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The Official Baldrige Blog

Intelligent Risk at Richland College

by Pamela Wong (Former Writer, Baldrige Program)

Richland College presented a thought-provoking session at the Quest for Excellence® Conference this week. Richland is the large (15,000 students enrolled for credit) community college in Dallas, Texas, that earned the Baldrige Award in 2005.

The session focused on responsible risk-taking, a core competency for Richland that meshes with the intelligent risk concept discussed in item notes and item descriptions in the 2011–2012 Criteria for Performance Excellence.

Dr. Kay Eggleston, Richland’s interim president, noted that in times of cutbacks and a difficult economy, organizations tend to become more risk averse. But those times are really when risk taking, because of its relationships to innovation and improvements in student learning, becomes critical.

She used Richland’s acceptance to the Achieving the Dream (AtD) consortium, the largest nongovernmental initiative in the history of community colleges, as an example. AtD focuses on closing achievement gaps for low-income students and students of color, influencing state and national policies, and making data-informed institutional decisions.

However, participation in AtD doesn’t come with funding. In this time of very tight budgets and an extra-lean workforce, that’s risky. The question: Was it an intelligent risk?

Thinking strategically, Richland determined that AtD would make the college eligible for grants, provide benchmarking opportunities, and integrate well with its other activities. It was a risk worth taking. Although it’s too early to report Richland’s results with AtD, it will be interesting to track the progress. 

To make AtD work for them, Richland took the following strategic actions:

  • To encourage buy-in, it made the program totally faculty driven.
  • It focused on student success in gatekeeper courses that had the largest enrollment of all.
  • It developed a new-to-college program for the lowest-performing students.
  • Finally, it obtained a Department of Education grant to finance all AtD initiatives.

Kay said that involvement with the Baldrige Criteria causes Richland to focus fully on the future and embrace intelligent risk taking.

How is your organization taking intelligent risks in this risk-averse economy?

Kay Eggleston will be at the conference of the American Association of Community Colleges, which begins tomorrow. We hope to be exhibiting there, if the federal government does not shut down. Stop by to see us.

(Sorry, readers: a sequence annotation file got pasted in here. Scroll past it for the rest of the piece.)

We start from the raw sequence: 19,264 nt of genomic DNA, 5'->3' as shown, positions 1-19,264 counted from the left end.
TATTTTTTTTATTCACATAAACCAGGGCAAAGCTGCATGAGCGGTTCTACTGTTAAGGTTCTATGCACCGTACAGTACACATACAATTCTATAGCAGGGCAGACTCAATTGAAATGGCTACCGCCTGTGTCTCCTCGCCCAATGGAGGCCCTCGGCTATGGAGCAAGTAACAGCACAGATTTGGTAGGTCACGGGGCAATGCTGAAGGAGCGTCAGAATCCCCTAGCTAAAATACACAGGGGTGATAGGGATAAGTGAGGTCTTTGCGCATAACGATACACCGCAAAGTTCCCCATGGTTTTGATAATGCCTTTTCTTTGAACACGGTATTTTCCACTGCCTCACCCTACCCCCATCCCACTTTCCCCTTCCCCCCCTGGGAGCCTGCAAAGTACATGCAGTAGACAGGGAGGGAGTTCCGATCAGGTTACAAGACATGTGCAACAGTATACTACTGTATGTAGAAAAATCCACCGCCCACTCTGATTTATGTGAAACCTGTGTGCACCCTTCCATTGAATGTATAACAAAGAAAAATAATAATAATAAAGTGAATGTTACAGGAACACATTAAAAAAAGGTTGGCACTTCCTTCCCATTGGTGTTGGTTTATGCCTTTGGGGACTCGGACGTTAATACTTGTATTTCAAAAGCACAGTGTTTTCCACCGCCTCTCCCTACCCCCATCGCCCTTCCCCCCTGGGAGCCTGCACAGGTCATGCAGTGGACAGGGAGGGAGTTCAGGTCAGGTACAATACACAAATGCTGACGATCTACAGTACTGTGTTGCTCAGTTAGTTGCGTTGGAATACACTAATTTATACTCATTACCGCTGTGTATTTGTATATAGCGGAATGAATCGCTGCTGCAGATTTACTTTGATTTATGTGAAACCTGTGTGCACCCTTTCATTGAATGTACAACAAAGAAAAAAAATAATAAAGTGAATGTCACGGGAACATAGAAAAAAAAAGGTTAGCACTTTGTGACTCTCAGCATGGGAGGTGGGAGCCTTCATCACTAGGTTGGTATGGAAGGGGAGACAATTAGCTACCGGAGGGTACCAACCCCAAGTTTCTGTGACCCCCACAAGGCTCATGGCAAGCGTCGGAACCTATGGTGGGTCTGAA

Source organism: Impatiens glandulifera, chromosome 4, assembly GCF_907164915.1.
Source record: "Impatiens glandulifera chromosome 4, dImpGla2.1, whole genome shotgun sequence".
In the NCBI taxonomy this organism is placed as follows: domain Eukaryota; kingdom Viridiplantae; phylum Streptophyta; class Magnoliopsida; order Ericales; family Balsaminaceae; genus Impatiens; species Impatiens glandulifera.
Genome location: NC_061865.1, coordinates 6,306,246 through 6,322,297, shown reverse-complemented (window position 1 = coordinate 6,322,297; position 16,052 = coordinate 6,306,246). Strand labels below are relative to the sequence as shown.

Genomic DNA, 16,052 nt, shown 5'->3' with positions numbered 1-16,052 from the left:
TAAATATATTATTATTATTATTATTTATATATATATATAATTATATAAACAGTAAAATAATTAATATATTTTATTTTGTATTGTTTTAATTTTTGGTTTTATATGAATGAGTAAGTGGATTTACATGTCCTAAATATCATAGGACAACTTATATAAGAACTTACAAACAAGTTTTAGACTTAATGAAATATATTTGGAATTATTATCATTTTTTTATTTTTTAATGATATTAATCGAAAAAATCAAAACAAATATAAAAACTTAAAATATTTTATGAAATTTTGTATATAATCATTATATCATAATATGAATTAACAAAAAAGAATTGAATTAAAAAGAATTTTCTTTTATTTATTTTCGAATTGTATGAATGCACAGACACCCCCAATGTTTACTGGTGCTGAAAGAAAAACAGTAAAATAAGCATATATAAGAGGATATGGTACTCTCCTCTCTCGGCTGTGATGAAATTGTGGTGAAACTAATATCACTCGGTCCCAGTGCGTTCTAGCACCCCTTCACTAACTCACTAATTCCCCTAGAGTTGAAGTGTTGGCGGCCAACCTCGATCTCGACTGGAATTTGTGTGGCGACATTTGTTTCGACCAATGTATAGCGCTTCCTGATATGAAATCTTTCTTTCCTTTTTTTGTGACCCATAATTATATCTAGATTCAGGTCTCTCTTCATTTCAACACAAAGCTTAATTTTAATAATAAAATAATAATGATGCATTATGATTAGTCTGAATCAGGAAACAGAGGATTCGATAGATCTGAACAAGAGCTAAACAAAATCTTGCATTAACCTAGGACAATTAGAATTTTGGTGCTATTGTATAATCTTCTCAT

About the author

Christine Schaefer

Christine Schaefer is a longtime staff member of the Baldrige Performance Excellence Program (BPEP). Her work has focused on producing BPEP publications and communications. She also has been highly involved in the Baldrige Award process, Baldrige examiner training, and other offerings of the program.

She is a Phi Beta Kappa graduate of the University of Virginia, where she was an Echols Scholar and a double major, receiving highest distinction for her thesis in the interdisciplinary Political & Social Thought Program. She also has a master's degree from Georgetown University, where her studies and thesis focused on social and public policy issues. 

When not working, she sits in traffic in one of the most congested regions of the country, receives consolation from her rescued beagles, writes poetry, practices hot yoga, and tries to cultivate a foundation for three kids to direct their own lifelong learning (and to PLEASE STOP YELLING at each other—after all, we'll never end wars if we can't even make peace at home!).

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Looking at all risks that affect your presence in any economy is undoubtedly most profitable from a long-term perspective. With a well thought-out strategy, most organizations can identify "bad" risks and avoid the enticement of short-term gains over long-term survival. The Baldrige Criteria addresses strategy development and how your strategy addresses your strategic challenges. If you understand your challenges then you can prepare for them to achieve your objectives. Strategic planning is key to surviving a risk-averse economy, as Kay will probably endorse.

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